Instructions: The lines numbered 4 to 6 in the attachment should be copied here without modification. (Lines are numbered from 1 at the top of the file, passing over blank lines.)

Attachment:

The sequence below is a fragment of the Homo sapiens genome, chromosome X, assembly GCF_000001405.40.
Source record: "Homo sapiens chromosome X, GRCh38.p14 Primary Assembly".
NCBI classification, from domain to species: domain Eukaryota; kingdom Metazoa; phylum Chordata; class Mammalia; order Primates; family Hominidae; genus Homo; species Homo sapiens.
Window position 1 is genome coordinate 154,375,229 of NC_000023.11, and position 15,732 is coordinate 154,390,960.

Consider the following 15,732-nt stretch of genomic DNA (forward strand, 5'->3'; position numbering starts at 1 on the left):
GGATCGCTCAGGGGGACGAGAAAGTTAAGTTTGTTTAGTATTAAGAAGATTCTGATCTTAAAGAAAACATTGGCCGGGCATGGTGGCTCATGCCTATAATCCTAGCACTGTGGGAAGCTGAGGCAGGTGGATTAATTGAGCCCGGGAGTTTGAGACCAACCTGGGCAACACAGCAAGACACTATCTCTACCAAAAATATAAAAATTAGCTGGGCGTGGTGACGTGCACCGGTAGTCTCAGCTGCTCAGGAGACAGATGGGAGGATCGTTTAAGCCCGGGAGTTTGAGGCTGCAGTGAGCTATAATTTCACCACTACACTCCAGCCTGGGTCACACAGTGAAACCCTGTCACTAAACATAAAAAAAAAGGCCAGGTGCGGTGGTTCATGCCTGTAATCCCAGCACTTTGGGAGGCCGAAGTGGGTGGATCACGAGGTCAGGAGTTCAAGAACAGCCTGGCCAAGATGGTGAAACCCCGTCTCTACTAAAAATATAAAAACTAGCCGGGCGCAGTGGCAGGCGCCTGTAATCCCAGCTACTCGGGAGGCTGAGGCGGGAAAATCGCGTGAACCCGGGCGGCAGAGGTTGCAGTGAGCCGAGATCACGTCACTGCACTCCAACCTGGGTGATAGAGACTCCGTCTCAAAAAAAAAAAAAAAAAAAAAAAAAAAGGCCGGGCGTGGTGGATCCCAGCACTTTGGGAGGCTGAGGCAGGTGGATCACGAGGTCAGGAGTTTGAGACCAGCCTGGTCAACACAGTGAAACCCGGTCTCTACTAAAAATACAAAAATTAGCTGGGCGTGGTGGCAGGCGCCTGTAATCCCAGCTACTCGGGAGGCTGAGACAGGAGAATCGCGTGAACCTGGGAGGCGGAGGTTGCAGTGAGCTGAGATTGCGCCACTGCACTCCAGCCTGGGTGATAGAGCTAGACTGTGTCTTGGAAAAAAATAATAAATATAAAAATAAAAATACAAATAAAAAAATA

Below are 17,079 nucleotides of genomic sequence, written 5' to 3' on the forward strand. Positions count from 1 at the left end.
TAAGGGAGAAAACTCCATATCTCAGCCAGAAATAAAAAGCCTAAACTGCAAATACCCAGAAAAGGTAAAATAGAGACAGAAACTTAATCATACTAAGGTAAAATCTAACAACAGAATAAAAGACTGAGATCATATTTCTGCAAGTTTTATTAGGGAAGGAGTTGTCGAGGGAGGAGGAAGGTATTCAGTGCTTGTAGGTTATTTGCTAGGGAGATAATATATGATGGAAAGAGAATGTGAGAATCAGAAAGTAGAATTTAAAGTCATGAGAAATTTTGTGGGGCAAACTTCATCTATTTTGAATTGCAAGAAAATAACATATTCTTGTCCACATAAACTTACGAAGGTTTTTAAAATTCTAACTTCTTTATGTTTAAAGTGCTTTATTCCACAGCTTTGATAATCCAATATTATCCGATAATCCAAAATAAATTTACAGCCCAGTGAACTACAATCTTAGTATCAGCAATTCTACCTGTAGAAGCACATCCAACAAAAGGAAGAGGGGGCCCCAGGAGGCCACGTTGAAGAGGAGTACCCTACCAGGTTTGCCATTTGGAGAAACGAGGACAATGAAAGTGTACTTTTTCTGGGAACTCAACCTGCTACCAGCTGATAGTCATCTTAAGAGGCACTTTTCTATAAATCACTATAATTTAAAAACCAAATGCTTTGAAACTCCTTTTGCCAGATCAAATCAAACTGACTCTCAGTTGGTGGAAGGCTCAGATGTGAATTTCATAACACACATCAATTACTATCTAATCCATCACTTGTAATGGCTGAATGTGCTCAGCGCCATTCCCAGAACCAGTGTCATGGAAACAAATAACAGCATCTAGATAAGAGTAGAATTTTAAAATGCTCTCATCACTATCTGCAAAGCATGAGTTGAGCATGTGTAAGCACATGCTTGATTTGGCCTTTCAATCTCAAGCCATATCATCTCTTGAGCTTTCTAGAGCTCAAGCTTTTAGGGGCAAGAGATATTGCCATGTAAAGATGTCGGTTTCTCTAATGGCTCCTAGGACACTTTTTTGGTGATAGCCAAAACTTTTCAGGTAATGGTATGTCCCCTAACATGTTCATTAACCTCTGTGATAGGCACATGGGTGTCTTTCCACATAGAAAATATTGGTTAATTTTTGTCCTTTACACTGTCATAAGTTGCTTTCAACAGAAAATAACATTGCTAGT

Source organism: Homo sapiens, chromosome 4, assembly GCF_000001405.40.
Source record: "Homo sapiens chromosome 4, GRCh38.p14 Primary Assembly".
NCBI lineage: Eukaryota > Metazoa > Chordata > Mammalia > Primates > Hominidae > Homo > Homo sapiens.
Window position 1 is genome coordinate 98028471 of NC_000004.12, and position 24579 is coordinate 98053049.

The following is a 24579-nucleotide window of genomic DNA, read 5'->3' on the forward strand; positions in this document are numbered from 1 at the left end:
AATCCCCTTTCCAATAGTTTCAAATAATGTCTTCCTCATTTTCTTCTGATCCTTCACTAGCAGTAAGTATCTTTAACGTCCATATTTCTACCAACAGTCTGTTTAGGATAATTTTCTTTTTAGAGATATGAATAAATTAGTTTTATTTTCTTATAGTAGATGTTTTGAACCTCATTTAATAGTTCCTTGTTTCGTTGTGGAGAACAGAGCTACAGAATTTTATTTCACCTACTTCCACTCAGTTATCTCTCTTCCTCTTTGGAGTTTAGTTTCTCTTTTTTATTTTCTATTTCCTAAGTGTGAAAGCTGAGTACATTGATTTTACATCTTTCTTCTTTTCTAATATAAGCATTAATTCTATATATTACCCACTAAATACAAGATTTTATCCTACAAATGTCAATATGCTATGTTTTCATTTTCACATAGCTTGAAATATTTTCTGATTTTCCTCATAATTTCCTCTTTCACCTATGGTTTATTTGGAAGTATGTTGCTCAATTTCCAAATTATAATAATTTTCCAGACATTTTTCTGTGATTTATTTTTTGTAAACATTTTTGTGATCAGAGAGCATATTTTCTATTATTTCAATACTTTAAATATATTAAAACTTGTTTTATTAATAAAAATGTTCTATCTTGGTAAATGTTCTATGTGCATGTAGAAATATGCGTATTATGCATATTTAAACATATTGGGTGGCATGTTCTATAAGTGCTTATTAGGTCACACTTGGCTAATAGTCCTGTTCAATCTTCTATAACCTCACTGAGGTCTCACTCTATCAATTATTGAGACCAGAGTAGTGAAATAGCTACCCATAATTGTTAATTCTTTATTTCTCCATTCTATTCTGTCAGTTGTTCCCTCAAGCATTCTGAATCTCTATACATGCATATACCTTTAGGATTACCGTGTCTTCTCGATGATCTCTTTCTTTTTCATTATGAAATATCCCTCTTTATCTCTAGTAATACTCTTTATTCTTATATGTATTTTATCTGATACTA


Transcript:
Window position 1 is genome coordinate 154,375,229 of NC_000023.11, and position 15,732 is coordinate 154,390,960.

Consider the following 15,732-nt stretch of genomic DNA (forward strand, 5'->3'; position numbering starts at 1 on the left):
GGATCGCTCAGGGGGACGAGAAAGTTAAGTTTGTTTAGTATTAAGAAGATTCTGATCTTAAAGAAAACATTGGCCGGGCATGGTGGCTCATGCCTATAATCCTAGCACTGTGGGAAGCTGAGGCAGGTGGATTAATTGAGCCCGGGAGTTTGAGACCAACCTGGGCAACACAGCAAGACACTATCTCTACCAAAAATATAAAAATTAGCTGGGCGTGGTGACGTGCACCGGTAGTCTCAGCTGCTCAGGAGACAGATGGGAGGATCGTTTAAGCCCGGGAGTTTGAGGCTGCAGTGAGCTATAATTTCACCACTACACTCCAGCCTGGGTCACACAGTGAAACCCTGTCACTAAACATAAAAAAAAAGGCCAGGTGCGGTGGTTCATGCCTGTAATCCCAGCACTTTGGGAGGCCGAAGTGGGTGGATCACGAGGTCAGGAGTTCAAGAACAGCCTGGCCAAGATGGTGAAACCCCGTCTCTACTAAAAATATAAAAACTAGCCGGGCGCAGTGGCAGGCGCCTGTAATCCCAGCTACTCGGGAGGCTGAGGCGGGAAAATCGCGTGAACCCGGGCGGCAGAGGTTGCAGTGAGCCGAGATCACGTCACTGCACTCCAACCTGGGTGATAGAGACTCCGTCTCAAAAAAAAAAAAAAAAAAAAAAAAAAAGGCCGGGCGTGGTGGATCCCAGCACTTTGGGAGGCTGAGGCAGGTGGATCACGAGGTCAGGAGTTTGAGACCAGCCTGGTCAACACAGTGAAACCCGGTCTCTACTAAAAATACAAAAATTAGCTGGGCGTGGTGGCAGGCGCCTGTAATCCCAGCTACTCGGGAGGCTGAGACAGGAGAATCGCGTGAACCTGGGAGGCGGAGGTTGCAGTGAGCTGAGATTGCGCCACTGCACTCCAGCCTGGGTGATAGAGCTAGACTGTGTCTTGGAAAAAAATAATAAATATAAAAATAAAAATACAAATAAAAAAATA